Tires are the next frontier for automotive data collection and safety
Tire sensors are likely to become smarter and generate more important data for drivers in the coming years as electric vehicles become more prominent, industry executives say.
That’s an important safety factor. EVs are generally heavier than gasoline-powered vehicles and generate massive torque, leading to faster tire wear rates, said Yagil Tzur, vice president of product at Israeli tech startup Tactile Mobility.
“EVs have longer service intervals,” he said. “They don’t get to repair shops as frequently, so no one professional is looking at the tires. That leads to increased risk.”
Major tire manufacturers such as Goodyear, Michelin, Continental and Bridgestone are developing advanced sensors and experimenting with products to help tires last longer and to give drivers notice of when they might need to be serviced.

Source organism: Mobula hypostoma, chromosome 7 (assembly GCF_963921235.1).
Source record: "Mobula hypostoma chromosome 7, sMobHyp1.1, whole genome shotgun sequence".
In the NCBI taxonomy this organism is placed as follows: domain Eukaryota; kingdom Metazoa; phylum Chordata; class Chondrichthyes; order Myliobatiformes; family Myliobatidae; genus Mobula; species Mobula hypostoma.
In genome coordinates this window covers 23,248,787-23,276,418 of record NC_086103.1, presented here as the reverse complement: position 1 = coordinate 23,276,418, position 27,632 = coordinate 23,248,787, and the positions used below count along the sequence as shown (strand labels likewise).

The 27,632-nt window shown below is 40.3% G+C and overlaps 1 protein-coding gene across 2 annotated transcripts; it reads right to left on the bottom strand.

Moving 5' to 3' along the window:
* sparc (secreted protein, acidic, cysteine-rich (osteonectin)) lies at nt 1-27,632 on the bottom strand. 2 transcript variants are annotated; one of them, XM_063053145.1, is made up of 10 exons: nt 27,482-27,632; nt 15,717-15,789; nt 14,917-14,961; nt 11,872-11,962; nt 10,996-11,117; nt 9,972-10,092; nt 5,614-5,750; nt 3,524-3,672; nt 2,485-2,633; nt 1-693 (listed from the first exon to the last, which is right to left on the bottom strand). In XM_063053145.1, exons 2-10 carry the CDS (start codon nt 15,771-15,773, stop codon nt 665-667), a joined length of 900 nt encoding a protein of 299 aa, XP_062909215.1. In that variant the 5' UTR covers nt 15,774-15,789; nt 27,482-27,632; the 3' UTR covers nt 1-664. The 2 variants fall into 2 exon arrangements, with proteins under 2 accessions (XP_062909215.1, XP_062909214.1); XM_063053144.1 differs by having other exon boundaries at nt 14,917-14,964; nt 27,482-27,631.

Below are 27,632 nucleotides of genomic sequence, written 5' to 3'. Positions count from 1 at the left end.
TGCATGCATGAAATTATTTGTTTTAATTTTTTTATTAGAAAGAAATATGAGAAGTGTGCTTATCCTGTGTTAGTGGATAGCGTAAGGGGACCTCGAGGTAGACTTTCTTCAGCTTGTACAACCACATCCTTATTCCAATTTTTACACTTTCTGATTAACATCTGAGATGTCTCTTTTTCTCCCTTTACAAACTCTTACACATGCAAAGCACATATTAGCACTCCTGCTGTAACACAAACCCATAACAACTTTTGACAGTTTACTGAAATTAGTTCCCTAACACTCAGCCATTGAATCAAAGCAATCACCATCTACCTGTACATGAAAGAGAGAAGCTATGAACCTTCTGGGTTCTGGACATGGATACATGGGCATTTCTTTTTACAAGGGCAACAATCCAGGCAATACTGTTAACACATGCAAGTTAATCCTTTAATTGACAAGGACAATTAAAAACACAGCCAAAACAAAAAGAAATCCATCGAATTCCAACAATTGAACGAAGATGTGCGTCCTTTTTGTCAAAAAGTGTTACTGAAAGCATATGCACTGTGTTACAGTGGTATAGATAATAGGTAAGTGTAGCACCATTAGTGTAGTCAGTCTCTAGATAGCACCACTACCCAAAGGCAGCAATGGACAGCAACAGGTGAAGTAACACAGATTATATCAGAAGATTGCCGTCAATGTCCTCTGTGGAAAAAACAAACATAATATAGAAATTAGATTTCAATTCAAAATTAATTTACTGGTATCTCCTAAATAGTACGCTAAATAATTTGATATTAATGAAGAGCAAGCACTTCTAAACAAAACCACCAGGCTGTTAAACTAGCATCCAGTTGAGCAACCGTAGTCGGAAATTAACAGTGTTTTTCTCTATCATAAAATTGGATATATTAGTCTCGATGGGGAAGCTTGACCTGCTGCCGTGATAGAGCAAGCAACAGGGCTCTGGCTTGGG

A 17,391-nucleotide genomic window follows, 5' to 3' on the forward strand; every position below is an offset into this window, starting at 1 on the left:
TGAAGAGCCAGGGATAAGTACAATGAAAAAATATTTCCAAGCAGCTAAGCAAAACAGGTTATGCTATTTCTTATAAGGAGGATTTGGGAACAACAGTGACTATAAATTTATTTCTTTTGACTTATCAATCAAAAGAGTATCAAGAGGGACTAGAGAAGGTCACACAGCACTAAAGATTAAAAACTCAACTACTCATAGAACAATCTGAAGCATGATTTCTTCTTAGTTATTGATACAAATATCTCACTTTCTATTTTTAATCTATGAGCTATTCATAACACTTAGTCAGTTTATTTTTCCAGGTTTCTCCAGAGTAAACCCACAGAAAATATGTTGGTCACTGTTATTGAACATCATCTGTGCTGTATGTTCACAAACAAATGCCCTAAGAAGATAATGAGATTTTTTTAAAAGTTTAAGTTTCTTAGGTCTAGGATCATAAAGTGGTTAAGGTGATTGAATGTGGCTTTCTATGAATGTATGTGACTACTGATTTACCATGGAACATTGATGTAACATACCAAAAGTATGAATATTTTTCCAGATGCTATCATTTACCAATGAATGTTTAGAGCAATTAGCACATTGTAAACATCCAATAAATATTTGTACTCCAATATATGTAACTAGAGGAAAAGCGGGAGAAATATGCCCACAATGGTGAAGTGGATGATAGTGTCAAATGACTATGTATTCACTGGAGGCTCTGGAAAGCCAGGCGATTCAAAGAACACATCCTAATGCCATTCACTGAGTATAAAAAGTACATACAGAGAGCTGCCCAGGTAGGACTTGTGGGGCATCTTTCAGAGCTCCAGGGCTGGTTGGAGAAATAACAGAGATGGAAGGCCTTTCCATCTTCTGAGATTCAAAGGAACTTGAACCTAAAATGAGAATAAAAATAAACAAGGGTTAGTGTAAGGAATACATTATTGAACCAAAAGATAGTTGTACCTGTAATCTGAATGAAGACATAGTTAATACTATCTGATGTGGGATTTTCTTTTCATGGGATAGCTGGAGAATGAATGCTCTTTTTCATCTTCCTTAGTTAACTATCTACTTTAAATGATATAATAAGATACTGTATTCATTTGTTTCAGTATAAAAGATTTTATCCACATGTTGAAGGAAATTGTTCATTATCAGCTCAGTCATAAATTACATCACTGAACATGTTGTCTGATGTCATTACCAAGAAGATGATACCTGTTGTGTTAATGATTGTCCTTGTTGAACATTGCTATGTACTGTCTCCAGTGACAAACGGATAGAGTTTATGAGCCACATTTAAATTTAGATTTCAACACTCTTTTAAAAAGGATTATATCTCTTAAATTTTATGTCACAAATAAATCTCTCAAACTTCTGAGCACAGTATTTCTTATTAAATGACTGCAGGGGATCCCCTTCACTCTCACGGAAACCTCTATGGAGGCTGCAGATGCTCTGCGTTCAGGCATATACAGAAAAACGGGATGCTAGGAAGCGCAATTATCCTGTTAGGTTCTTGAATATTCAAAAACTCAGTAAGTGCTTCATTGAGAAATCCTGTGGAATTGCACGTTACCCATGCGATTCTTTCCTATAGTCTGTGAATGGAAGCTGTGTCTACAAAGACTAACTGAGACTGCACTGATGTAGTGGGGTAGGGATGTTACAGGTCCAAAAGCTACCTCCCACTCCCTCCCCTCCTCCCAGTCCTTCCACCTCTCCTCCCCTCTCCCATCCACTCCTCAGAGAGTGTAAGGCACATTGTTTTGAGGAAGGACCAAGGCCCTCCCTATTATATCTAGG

“If you don’t personally monitor them, you end up with increased risk of accident and risk of tire blowouts and greater braking distances,” he said.
Continental, for instance, is developing intelligent sensors that it says will do more than monitor tire pressure, now an industry standard. They will gauge tire temperature, detect punctures and alert vehicle owners of problems.
Goodyear, meanwhile, partnered with self-driving truck company Gatik to produce a proof-of-concept technology that estimates road friction and sends real-time information to a vehicle’s automated driving system.
The technology was deployed this winter as part of a pilot program in the Toronto area. The icy road conditions provided an opportunity to “validate findings on the road that we already found in the lab,” said Erin Spring, Goodyear’s senior director of material science.
“You can get an idea of what road conditions are by just looking at the weather, but what you don’t get by doing that is the actual friction levels,” she said. “We can now measure that and send it back to the vehicle.”
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